Bond: Everyone needs a hobby.
Silva: What's yours?
Skyfall is so unlike a typical Bond movie, yet at the same time is the quintessential Bond film. The usual ingredients are all here: despicable antagonist, multiple international locations, disposable female characters, some of the same team at MI6 and many shots of a shirtless Daniel Craig (the last of which I will never complain about). In the hands of director Sam Mendes, however, Skyfall is the most masterfully shot film about James Bond I've seen.
The film starts in media res, chords from the Bond theme playing in the first shot as Craig's Bond quietly walks down a dark hallway. His boss M (the marvelous Dame Judi Dench) has him searching -- along with kickass Eve (Naomie Harris, 28 Days Later...) -- for a stolen hard drive that contains a list of all the NATO agents covertly working in terrorist organizations. M is catching flak from her new government overseer Gareth Mallory (Ralph Fiennes) for her lack of control over the situation.
Bond is then thought dead for a period of time after a colleague accidentally shoots him. Hearing that tragedy has struck MI6, he returns to the agency to search out the troublemaker: a blonde Javier Bardem as Silva, the baddie who has a past history with M.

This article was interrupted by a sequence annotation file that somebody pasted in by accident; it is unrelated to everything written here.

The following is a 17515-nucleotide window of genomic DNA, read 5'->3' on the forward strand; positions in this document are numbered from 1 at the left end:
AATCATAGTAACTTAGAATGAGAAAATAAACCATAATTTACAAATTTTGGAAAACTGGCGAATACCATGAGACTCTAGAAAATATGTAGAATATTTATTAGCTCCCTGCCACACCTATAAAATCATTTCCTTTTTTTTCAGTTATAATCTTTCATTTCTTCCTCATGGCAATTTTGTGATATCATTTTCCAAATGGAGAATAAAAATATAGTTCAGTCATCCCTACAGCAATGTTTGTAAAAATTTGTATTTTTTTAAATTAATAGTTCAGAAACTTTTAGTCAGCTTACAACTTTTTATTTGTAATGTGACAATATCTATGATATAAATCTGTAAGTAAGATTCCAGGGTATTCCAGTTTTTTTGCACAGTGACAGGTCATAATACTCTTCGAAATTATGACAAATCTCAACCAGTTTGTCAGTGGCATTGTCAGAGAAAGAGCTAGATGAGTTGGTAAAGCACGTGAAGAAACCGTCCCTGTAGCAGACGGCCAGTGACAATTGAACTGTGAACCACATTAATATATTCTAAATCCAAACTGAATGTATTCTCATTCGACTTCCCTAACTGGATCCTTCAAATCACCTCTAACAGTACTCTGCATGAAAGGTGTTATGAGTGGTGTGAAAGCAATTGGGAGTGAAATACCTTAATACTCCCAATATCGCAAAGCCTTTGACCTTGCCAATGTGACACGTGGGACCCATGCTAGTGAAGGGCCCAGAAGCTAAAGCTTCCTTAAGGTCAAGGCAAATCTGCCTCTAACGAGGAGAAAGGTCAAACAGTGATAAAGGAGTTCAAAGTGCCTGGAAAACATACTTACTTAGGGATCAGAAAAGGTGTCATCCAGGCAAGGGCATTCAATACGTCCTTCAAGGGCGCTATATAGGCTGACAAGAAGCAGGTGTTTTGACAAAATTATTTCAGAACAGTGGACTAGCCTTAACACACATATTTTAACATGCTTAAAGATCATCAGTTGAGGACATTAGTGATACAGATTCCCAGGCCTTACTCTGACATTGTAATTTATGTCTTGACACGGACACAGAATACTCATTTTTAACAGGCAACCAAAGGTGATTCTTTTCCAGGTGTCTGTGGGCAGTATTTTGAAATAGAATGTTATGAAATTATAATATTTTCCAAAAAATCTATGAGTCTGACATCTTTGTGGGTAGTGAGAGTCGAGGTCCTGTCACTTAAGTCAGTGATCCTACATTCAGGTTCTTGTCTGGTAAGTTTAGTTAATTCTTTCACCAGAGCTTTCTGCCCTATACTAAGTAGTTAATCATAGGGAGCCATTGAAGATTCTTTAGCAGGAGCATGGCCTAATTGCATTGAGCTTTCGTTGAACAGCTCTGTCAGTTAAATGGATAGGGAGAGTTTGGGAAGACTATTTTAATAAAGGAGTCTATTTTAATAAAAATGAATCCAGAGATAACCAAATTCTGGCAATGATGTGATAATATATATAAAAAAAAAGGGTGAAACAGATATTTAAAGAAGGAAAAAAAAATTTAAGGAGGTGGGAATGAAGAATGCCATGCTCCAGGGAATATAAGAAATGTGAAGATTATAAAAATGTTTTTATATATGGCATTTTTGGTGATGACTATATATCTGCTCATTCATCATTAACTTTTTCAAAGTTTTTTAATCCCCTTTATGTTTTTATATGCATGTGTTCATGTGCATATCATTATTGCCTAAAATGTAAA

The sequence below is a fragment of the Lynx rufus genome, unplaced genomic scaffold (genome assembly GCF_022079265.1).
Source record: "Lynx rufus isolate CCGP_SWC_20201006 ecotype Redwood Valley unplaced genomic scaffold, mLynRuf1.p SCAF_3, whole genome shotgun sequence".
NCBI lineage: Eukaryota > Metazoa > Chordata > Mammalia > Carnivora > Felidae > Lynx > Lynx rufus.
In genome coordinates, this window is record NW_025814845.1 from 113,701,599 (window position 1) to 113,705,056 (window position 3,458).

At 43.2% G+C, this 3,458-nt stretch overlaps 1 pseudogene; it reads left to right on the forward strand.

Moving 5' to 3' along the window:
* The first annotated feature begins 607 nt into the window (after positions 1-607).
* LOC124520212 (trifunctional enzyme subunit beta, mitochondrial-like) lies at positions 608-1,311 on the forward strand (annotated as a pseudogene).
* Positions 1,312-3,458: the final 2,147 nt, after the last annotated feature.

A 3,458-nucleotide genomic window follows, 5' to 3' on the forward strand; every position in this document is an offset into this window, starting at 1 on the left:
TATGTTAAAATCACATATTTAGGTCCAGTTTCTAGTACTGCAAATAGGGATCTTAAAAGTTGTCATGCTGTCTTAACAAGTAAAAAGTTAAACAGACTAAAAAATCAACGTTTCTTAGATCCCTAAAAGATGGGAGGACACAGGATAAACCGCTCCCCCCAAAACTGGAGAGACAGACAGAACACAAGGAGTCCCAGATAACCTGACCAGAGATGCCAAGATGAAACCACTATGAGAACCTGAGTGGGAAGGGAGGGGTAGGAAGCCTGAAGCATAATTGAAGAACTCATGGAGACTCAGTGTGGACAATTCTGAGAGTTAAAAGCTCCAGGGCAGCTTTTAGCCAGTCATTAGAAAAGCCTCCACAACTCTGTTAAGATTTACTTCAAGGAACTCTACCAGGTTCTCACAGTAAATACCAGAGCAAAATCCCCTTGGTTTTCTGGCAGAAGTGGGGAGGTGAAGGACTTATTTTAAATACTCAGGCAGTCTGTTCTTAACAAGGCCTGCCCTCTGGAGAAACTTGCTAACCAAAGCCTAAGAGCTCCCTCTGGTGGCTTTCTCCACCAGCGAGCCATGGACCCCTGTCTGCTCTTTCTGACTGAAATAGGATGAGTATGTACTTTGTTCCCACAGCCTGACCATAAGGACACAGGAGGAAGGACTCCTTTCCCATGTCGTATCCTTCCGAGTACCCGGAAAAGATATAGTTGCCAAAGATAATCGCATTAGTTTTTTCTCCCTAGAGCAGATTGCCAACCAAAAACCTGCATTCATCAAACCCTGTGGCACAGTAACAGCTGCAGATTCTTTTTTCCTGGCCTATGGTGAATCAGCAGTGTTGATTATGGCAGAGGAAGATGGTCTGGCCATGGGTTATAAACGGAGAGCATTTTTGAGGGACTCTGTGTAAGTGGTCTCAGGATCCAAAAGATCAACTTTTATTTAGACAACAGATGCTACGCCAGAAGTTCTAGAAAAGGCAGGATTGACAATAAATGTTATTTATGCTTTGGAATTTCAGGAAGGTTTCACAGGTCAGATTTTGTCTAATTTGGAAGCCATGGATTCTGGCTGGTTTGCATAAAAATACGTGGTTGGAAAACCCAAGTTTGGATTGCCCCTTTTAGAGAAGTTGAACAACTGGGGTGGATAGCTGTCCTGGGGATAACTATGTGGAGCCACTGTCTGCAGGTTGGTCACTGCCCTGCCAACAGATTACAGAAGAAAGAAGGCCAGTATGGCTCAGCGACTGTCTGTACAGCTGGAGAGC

Skyfall's roundabout plot has Bond on a rooftop motorcycle chase in Turkey, tussling with an assassin in a Chinese highrise, flirting with a kept woman named Sévérine (newcomer French actress Bérénice Lim Marlohe) in a Macau casino, exploring London's tube system, and driving through Scottish moors. Craig continues to bring depth to his role of Bond, and Dench gets far more screen time here than she has in the two recent adventures. Ben Whishaw (Bright Star) is on board as the new younger, nerdier Q. Bardem is extremely campy, but isn't that what Bond villains are supposed to be? He plays Silva as unstable, scarily tech-savvy and haunted.
Mendes, prolific cinematographer Roger Deakins and the visual effects crew work with a bleak, yet beautiful, palette in Skyfall. At times, silhouettes stalk across the screen. One of my favorite action sequences occurs in a dark room in Shanghai; illuminated only by the lights of nearby skyscrapers, the fight seems downright poetic.
The opening credits sequence (to Adele's "Skyfall" theme) contains multiple symbols of nature and death that show up in the movie. I loved noticing something I had spotted in the sequence -- it was like an Easter egg hunt. Skyfall isn't flawless, but it is easy to overlook the slight inconsistencies and get caught up in the action and visions on the screen.